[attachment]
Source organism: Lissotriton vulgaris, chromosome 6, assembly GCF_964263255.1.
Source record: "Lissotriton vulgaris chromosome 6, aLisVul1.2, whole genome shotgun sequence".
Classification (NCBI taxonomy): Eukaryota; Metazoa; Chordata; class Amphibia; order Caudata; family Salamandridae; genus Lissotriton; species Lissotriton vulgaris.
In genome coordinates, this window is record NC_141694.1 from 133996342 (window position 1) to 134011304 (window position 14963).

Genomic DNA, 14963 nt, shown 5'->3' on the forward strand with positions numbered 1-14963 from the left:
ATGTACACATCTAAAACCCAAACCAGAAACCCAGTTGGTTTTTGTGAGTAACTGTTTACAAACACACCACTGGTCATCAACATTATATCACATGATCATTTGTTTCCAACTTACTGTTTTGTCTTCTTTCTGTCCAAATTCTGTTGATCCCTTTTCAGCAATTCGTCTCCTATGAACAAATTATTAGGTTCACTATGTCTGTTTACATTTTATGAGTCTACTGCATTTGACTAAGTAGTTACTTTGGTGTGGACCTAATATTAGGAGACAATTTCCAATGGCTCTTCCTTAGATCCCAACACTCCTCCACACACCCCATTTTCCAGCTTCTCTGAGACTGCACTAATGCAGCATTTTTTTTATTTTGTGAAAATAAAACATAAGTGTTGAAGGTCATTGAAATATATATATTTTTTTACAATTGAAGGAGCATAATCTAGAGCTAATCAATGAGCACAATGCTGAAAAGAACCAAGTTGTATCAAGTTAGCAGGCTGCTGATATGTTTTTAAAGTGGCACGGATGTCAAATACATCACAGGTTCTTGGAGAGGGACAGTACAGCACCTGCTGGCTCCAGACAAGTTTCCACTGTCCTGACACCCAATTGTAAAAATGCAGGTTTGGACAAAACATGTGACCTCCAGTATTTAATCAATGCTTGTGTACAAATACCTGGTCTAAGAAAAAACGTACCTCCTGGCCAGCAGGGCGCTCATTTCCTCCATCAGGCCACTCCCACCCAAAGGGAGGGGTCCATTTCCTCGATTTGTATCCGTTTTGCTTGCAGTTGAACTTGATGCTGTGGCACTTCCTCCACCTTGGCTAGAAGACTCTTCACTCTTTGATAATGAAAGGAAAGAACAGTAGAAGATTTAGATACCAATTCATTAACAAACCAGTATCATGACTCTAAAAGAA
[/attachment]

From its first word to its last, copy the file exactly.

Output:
Source organism: Lissotriton vulgaris, chromosome 6, assembly GCF_964263255.1.
Source record: "Lissotriton vulgaris chromosome 6, aLisVul1.2, whole genome shotgun sequence".
Classification (NCBI taxonomy): Eukaryota; Metazoa; Chordata; class Amphibia; order Caudata; family Salamandridae; genus Lissotriton; species Lissotriton vulgaris.
In genome coordinates, this window is record NC_141694.1 from 133996342 (window position 1) to 134011304 (window position 14963).

Genomic DNA, 14963 nt, shown 5'->3' on the forward strand with positions numbered 1-14963 from the left:
ATGTACACATCTAAAACCCAAACCAGAAACCCAGTTGGTTTTTGTGAGTAACTGTTTACAAACACACCACTGGTCATCAACATTATATCACATGATCATTTGTTTCCAACTTACTGTTTTGTCTTCTTTCTGTCCAAATTCTGTTGATCCCTTTTCAGCAATTCGTCTCCTATGAACAAATTATTAGGTTCACTATGTCTGTTTACATTTTATGAGTCTACTGCATTTGACTAAGTAGTTACTTTGGTGTGGACCTAATATTAGGAGACAATTTCCAATGGCTCTTCCTTAGATCCCAACACTCCTCCACACACCCCATTTTCCAGCTTCTCTGAGACTGCACTAATGCAGCATTTTTTTTATTTTGTGAAAATAAAACATAAGTGTTGAAGGTCATTGAAATATATATATTTTTTTACAATTGAAGGAGCATAATCTAGAGCTAATCAATGAGCACAATGCTGAAAAGAACCAAGTTGTATCAAGTTAGCAGGCTGCTGATATGTTTTTAAAGTGGCACGGATGTCAAATACATCACAGGTTCTTGGAGAGGGACAGTACAGCACCTGCTGGCTCCAGACAAGTTTCCACTGTCCTGACACCCAATTGTAAAAATGCAGGTTTGGACAAAACATGTGACCTCCAGTATTTAATCAATGCTTGTGTACAAATACCTGGTCTAAGAAAAAACGTACCTCCTGGCCAGCAGGGCGCTCATTTCCTCCATCAGGCCACTCCCACCCAAAGGGAGGGGTCCATTTCCTCGATTTGTATCCGTTTTGCTTGCAGTTGAACTTGATGCTGTGGCACTTCCTCCACCTTGGCTAGAAGACTCTTCACTCTTTGATAATGAAAGGAAAGAACAGTAGAAGATTTAGATACCAATTCATTAACAAACCAGTATCATGACTCTAAAAGAA